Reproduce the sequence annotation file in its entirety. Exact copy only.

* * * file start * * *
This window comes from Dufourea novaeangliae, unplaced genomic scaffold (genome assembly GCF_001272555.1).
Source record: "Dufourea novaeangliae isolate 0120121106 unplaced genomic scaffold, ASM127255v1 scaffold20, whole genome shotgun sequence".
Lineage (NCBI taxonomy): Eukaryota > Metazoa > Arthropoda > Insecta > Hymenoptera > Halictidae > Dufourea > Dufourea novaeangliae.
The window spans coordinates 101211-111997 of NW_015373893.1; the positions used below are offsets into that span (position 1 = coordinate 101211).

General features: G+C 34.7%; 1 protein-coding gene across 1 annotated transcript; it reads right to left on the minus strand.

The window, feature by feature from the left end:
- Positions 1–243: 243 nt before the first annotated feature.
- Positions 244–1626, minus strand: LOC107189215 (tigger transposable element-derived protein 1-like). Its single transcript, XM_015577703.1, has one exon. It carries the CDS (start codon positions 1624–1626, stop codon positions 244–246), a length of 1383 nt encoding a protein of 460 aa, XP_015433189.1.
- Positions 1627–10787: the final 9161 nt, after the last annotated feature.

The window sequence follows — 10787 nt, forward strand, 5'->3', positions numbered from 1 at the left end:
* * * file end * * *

This window comes from Dufourea novaeangliae, unplaced genomic scaffold (genome assembly GCF_001272555.1).
Source record: "Dufourea novaeangliae isolate 0120121106 unplaced genomic scaffold, ASM127255v1 scaffold20, whole genome shotgun sequence".
Lineage (NCBI taxonomy): Eukaryota > Metazoa > Arthropoda > Insecta > Hymenoptera > Halictidae > Dufourea > Dufourea novaeangliae.
The window spans coordinates 101211-111997 of NW_015373893.1; the positions used below are offsets into that span (position 1 = coordinate 101211).

General features: G+C 34.7%; 1 protein-coding gene across 1 annotated transcript; it reads right to left on the minus strand.

The window, feature by feature from the left end:
- Positions 1–243: 243 nt before the first annotated feature.
- Positions 244–1626, minus strand: LOC107189215 (tigger transposable element-derived protein 1-like). Its single transcript, XM_015577703.1, has one exon. It carries the CDS (start codon positions 1624–1626, stop codon positions 244–246), a length of 1383 nt encoding a protein of 460 aa, XP_015433189.1.
- Positions 1627–10787: the final 9161 nt, after the last annotated feature.

The window sequence follows — 10787 nt, forward strand, 5'->3', positions numbered from 1 at the left end: